August 3, 2018, by NCI Staff
On July 10, the Food and Drug Administration (FDA) approved the combination of two immunotherapy drugs—ipilimumab (Yervoy) and nivolumab (Opdivo)—for the treatment of some patients with metastatic colorectal cancer who have been treated previously with standard chemotherapy drugs.
The accelerated approval covers patients 12 years of age and older whose tumors have one of two genetic features that prevent cells from repairing damaged DNA: mismatch repair deficiency (dMMR) or high microsatellite instability (MSI-H).
Tumors that have either of these genetic features tend to have high rates of DNA mutations. Some of these mutations may lead to the production of many abnormal antigens that can be targeted by immune cells.
Researchers have found that several immune checkpoint inhibitors are effective in patients with MSI-H or dMMR tumors, and this work has led to FDA approvals.
In 2017, FDA approved the checkpoint inhibitor pembrolizumab (Keytruda) for the treatment of MSI-H or dMMR tumors, regardless of where in the body the cancer started. This was the first FDA approval based solely on the presence of a genetic feature in a tumor.
The approval was a step forward for precision medicine, noted James Gulley, M.D., Ph.D., head of the immunotherapy section of NCI’s Center for Cancer Research.
A few months later, FDA approved nivolumab for patients with MSI-H or dMMR metastatic colorectal cancer that has progressed after chemotherapy.
The CheckMate-142 Study
The new FDA approval was based on results from the CheckMate-142 study, which was funded by Bristol-Myers Squibb, the manufacturer of ipilimumab and nivolumab.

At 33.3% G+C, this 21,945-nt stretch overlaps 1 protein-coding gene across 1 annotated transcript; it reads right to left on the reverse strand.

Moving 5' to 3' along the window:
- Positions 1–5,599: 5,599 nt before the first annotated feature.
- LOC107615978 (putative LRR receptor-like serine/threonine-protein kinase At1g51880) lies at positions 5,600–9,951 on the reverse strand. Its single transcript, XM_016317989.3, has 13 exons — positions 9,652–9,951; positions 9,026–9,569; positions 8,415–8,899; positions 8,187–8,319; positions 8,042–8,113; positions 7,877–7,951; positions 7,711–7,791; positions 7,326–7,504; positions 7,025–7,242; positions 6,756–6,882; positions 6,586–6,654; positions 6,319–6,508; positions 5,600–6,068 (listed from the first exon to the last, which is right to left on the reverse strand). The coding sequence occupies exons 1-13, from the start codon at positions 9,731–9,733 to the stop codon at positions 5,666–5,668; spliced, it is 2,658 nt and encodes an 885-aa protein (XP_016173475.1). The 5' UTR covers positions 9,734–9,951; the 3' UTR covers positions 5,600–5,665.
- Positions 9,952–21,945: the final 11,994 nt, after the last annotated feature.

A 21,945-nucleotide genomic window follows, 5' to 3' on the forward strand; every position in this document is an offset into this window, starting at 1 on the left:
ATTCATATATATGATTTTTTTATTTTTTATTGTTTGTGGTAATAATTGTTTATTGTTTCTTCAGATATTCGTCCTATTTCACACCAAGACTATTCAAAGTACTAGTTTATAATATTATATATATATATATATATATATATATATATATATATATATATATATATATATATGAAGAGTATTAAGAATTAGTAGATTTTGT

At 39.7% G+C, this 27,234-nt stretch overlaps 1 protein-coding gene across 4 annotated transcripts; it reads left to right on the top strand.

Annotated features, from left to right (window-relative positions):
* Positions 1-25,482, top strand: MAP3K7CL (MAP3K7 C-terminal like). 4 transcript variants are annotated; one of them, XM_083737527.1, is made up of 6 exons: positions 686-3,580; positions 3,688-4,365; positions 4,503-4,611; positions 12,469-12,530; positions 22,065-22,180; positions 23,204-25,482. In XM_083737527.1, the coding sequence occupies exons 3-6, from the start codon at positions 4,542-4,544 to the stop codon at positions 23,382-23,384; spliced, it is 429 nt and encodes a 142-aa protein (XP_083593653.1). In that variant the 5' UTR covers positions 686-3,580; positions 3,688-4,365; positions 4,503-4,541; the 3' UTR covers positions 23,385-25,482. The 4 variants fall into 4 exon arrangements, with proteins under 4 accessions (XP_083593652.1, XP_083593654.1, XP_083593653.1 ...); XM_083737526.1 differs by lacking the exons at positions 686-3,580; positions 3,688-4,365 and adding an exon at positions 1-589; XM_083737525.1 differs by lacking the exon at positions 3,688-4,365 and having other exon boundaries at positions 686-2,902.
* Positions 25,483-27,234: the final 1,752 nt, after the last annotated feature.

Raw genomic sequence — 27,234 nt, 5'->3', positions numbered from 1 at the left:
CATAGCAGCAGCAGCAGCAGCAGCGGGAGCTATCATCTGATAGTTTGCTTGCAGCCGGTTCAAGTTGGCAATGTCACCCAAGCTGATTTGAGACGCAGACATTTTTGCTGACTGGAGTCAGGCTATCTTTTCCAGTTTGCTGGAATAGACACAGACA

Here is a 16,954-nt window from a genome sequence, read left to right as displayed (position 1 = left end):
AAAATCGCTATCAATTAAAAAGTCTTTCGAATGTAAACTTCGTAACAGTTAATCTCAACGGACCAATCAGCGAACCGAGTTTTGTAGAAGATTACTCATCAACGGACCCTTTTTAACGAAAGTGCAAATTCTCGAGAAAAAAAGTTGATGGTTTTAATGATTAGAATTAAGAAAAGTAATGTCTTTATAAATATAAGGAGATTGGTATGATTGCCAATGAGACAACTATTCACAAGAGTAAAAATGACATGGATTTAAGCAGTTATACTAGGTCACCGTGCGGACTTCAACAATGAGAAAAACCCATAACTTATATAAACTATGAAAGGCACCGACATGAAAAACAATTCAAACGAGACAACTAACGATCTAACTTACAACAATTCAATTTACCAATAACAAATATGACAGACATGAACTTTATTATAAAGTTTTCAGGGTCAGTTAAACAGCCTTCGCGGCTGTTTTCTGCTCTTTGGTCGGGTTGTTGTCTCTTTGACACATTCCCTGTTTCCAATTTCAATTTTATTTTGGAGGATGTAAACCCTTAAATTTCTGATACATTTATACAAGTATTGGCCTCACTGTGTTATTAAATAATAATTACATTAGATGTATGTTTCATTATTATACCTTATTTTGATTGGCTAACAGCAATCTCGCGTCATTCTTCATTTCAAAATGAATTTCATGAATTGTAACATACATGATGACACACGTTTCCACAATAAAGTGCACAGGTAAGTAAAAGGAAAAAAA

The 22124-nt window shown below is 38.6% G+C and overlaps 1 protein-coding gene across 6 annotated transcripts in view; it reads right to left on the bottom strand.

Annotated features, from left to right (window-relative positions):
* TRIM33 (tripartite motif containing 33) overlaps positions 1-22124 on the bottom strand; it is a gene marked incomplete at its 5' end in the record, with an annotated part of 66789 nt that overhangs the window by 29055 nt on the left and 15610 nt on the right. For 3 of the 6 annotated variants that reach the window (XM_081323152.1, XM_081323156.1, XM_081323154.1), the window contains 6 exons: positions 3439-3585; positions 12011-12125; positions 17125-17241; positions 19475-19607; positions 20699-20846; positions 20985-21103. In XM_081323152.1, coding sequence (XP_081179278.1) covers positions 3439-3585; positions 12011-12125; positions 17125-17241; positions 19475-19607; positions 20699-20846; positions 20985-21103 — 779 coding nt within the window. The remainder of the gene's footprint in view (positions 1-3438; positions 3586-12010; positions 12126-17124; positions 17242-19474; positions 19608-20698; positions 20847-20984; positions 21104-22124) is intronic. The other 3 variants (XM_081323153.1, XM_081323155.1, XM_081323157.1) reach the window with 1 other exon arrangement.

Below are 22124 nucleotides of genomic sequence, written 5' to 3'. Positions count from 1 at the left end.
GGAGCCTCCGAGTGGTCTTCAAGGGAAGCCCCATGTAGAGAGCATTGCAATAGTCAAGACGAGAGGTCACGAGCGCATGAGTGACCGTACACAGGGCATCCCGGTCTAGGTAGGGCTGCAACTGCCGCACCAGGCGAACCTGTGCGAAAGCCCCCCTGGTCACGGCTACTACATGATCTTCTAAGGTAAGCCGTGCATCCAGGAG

The clinical trial is testing nivolumab alone and in combination with other anticancer drugs, including ipilimumab, in patients with dMMR or MSI-H metastatic colorectal cancer that had progressed after treatment with fluoropyrimidine– and oxaliplatin-containing chemotherapy or fluoropyrimidine- and irinotecan-containing chemotherapy.
Among 82 patients in the trial who received the combination immunotherapy, 3 had complete responses and 35 had partial responses, for an overall response rate of 46%. In addition, 89% of the responses lasted 6 months or longer, according to FDA.
The FDA statement noted that the overall response rate among a similar group of 58 patients who received nivolumab alone was 28%, with 67% of the responders having responses that lasted 6 months or more.
The most common side effects among the patients receiving ipilimumab and nivolumab included fatigue, diarrhea, fever, musculoskeletal pain, and abdominal pain. The combination immunotherapy had a “manageable safety profile,” the researchers wrote in a report on the CheckMate-142 study earlier this year.
Assessing the Various Treatment Options for Patients
Although CheckMate-142 did not include an arm testing pembrolizumab in the same patient population, Dr. Gulley noted that the response rates for both are similar (46% for the combination and 40% for pembrolizumab alone)—and higher than that for nivolumab alone (28%).
“This combination immunotherapy is an important additional option for patients,” he said, noting that pembrolizumab, as a single agent, may have fewer side effects than the two-drug combination.
“We don’t know if there are patients who would respond to nivolumab and ipilimumab who wouldn’t respond to pembrolizumab or vice versa,” Dr. Gulley continued.
He also noted that prospective studies would need to be done to see whether patients with dMMR or MSI-H metastatic colorectal cancer who didn’t respond to checkpoint inhibitors, like pembrolizumab, that block the protein PD-1 would respond to the addition of checkpoint inhibitors, like ipilimumab, that target the protein CTLA-4.